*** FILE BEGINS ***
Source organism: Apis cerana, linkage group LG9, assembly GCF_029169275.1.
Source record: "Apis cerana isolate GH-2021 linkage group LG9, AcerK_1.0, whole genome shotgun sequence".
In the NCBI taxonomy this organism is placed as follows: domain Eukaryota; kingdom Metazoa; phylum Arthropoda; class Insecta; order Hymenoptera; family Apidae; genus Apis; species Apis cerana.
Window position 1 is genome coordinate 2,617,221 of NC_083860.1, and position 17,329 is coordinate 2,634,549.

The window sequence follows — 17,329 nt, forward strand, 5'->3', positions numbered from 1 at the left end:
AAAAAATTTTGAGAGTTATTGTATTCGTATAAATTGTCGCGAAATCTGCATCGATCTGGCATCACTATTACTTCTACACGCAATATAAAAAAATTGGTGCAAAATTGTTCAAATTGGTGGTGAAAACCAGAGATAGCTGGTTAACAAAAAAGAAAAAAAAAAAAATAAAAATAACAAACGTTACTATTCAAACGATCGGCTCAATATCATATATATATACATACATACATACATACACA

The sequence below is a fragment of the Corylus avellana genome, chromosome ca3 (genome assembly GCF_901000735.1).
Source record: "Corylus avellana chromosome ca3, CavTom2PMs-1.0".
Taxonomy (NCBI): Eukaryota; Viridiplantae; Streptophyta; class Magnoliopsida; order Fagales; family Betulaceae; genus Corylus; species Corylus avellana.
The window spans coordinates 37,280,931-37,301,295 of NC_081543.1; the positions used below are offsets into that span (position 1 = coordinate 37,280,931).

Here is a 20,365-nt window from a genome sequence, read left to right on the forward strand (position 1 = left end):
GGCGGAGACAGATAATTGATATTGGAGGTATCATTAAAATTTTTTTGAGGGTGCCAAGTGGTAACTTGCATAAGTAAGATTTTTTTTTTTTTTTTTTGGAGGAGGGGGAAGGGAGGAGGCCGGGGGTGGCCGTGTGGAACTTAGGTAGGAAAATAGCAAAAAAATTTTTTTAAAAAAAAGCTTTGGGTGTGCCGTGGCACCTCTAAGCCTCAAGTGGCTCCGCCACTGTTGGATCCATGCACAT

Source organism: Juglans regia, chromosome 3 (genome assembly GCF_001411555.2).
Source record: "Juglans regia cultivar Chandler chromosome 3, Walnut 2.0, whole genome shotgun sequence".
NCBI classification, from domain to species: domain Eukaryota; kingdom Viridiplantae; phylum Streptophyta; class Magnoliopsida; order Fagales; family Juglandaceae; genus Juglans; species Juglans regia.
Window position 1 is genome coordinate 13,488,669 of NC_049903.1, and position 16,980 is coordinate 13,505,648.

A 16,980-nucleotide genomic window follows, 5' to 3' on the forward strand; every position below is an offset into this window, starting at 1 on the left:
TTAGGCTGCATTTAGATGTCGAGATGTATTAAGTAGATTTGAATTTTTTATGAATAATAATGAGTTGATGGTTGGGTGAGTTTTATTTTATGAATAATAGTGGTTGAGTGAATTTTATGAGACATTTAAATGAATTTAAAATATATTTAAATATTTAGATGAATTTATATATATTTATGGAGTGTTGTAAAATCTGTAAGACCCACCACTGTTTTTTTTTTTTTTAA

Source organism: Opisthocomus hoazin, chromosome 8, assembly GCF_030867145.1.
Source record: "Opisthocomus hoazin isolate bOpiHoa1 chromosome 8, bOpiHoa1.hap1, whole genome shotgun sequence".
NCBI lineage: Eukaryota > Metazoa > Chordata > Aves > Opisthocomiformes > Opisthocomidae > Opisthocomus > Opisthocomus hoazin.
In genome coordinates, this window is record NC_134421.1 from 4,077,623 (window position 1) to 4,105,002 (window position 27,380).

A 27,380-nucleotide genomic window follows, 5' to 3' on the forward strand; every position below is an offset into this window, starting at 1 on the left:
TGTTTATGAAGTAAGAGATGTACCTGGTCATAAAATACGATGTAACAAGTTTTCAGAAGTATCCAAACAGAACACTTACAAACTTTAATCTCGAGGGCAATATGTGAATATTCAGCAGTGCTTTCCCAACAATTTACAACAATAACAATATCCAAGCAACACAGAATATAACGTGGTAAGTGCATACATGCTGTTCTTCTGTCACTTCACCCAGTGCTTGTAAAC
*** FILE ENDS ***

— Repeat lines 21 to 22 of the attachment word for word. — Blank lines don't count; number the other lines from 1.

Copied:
NCBI lineage: Eukaryota > Metazoa > Chordata > Aves > Opisthocomiformes > Opisthocomidae > Opisthocomus > Opisthocomus hoazin.
In genome coordinates, this window is record NC_134421.1 from 4,077,623 (window position 1) to 4,105,002 (window position 27,380).